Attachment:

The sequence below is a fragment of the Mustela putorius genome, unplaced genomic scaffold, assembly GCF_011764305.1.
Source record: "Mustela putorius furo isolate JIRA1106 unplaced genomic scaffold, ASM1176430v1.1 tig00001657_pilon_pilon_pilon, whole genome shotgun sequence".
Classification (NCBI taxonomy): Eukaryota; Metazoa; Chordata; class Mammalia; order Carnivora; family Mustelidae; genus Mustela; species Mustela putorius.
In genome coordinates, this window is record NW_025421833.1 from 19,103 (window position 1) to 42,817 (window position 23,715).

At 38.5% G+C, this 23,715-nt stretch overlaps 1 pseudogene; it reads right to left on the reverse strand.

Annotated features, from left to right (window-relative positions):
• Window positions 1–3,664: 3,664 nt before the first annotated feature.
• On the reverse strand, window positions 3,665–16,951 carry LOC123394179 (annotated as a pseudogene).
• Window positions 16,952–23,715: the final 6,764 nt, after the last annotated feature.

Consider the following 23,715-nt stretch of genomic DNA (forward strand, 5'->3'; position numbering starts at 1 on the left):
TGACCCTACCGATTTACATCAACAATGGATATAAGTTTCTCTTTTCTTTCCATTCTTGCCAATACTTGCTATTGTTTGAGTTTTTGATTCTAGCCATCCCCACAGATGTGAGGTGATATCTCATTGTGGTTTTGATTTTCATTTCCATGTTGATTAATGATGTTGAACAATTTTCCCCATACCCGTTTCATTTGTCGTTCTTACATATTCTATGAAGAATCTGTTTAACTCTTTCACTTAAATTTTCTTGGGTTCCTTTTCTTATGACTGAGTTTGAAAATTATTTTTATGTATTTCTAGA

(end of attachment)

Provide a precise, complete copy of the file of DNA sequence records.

The sequence below is a fragment of the Mustela putorius genome, unplaced genomic scaffold, assembly GCF_011764305.1.
Source record: "Mustela putorius furo isolate JIRA1106 unplaced genomic scaffold, ASM1176430v1.1 tig00001657_pilon_pilon_pilon, whole genome shotgun sequence".
Classification (NCBI taxonomy): Eukaryota; Metazoa; Chordata; class Mammalia; order Carnivora; family Mustelidae; genus Mustela; species Mustela putorius.
In genome coordinates, this window is record NW_025421833.1 from 19,103 (window position 1) to 42,817 (window position 23,715).

At 38.5% G+C, this 23,715-nt stretch overlaps 1 pseudogene; it reads right to left on the reverse strand.

Annotated features, from left to right (window-relative positions):
• Window positions 1–3,664: 3,664 nt before the first annotated feature.
• On the reverse strand, window positions 3,665–16,951 carry LOC123394179 (annotated as a pseudogene).
• Window positions 16,952–23,715: the final 6,764 nt, after the last annotated feature.

Consider the following 23,715-nt stretch of genomic DNA (forward strand, 5'->3'; position numbering starts at 1 on the left):
TGACCCTACCGATTTACATCAACAATGGATATAAGTTTCTCTTTTCTTTCCATTCTTGCCAATACTTGCTATTGTTTGAGTTTTTGATTCTAGCCATCCCCACAGATGTGAGGTGATATCTCATTGTGGTTTTGATTTTCATTTCCATGTTGATTAATGATGTTGAACAATTTTCCCCATACCCGTTTCATTTGTCGTTCTTACATATTCTATGAAGAATCTGTTTAACTCTTTCACTTAAATTTTCTTGGGTTCCTTTTCTTATGACTGAGTTTGAAAATTATTTTTATGTATTTCTAGA